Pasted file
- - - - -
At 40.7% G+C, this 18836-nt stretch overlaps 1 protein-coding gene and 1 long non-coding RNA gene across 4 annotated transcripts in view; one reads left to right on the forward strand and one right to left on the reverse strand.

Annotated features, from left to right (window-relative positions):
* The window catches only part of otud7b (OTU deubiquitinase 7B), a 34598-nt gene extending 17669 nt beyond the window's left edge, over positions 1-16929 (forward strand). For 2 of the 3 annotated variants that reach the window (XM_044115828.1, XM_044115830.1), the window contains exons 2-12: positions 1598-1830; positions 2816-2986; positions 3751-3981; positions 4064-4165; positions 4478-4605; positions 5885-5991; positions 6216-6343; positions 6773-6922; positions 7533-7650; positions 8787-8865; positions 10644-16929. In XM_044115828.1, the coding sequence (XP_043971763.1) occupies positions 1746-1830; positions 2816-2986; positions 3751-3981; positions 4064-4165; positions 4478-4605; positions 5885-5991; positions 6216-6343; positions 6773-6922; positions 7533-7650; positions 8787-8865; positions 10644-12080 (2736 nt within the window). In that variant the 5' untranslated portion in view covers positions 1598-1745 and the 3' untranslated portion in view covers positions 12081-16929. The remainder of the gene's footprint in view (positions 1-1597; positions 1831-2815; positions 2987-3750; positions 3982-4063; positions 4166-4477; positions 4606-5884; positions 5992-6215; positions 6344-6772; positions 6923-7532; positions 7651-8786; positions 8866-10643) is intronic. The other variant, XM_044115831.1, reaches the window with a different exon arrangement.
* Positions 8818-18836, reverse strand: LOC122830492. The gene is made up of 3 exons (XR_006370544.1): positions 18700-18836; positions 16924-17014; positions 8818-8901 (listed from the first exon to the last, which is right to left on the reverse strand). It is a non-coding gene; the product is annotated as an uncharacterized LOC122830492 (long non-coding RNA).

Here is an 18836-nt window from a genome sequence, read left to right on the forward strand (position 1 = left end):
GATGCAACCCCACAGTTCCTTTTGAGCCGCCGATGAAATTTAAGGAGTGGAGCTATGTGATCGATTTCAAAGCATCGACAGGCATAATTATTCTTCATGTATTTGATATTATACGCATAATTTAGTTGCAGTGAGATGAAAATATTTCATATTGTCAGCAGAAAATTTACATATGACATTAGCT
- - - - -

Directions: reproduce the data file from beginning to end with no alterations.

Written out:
At 40.7% G+C, this 18836-nt stretch overlaps 1 protein-coding gene and 1 long non-coding RNA gene across 4 annotated transcripts in view; one reads left to right on the forward strand and one right to left on the reverse strand.

Annotated features, from left to right (window-relative positions):
* The window catches only part of otud7b (OTU deubiquitinase 7B), a 34598-nt gene extending 17669 nt beyond the window's left edge, over positions 1-16929 (forward strand). For 2 of the 3 annotated variants that reach the window (XM_044115828.1, XM_044115830.1), the window contains exons 2-12: positions 1598-1830; positions 2816-2986; positions 3751-3981; positions 4064-4165; positions 4478-4605; positions 5885-5991; positions 6216-6343; positions 6773-6922; positions 7533-7650; positions 8787-8865; positions 10644-16929. In XM_044115828.1, the coding sequence (XP_043971763.1) occupies positions 1746-1830; positions 2816-2986; positions 3751-3981; positions 4064-4165; positions 4478-4605; positions 5885-5991; positions 6216-6343; positions 6773-6922; positions 7533-7650; positions 8787-8865; positions 10644-12080 (2736 nt within the window). In that variant the 5' untranslated portion in view covers positions 1598-1745 and the 3' untranslated portion in view covers positions 12081-16929. The remainder of the gene's footprint in view (positions 1-1597; positions 1831-2815; positions 2987-3750; positions 3982-4063; positions 4166-4477; positions 4606-5884; positions 5992-6215; positions 6344-6772; positions 6923-7532; positions 7651-8786; positions 8866-10643) is intronic. The other variant, XM_044115831.1, reaches the window with a different exon arrangement.
* Positions 8818-18836, reverse strand: LOC122830492. The gene is made up of 3 exons (XR_006370544.1): positions 18700-18836; positions 16924-17014; positions 8818-8901 (listed from the first exon to the last, which is right to left on the reverse strand). It is a non-coding gene; the product is annotated as an uncharacterized LOC122830492 (long non-coding RNA).

Here is an 18836-nt window from a genome sequence, read left to right on the forward strand (position 1 = left end):
GATGCAACCCCACAGTTCCTTTTGAGCCGCCGATGAAATTTAAGGAGTGGAGCTATGTGATCGATTTCAAAGCATCGACAGGCATAATTATTCTTCATGTATTTGATATTATACGCATAATTTAGTTGCAGTGAGATGAAAATATTTCATATTGTCAGCAGAAAATTTACATATGACATTAGCT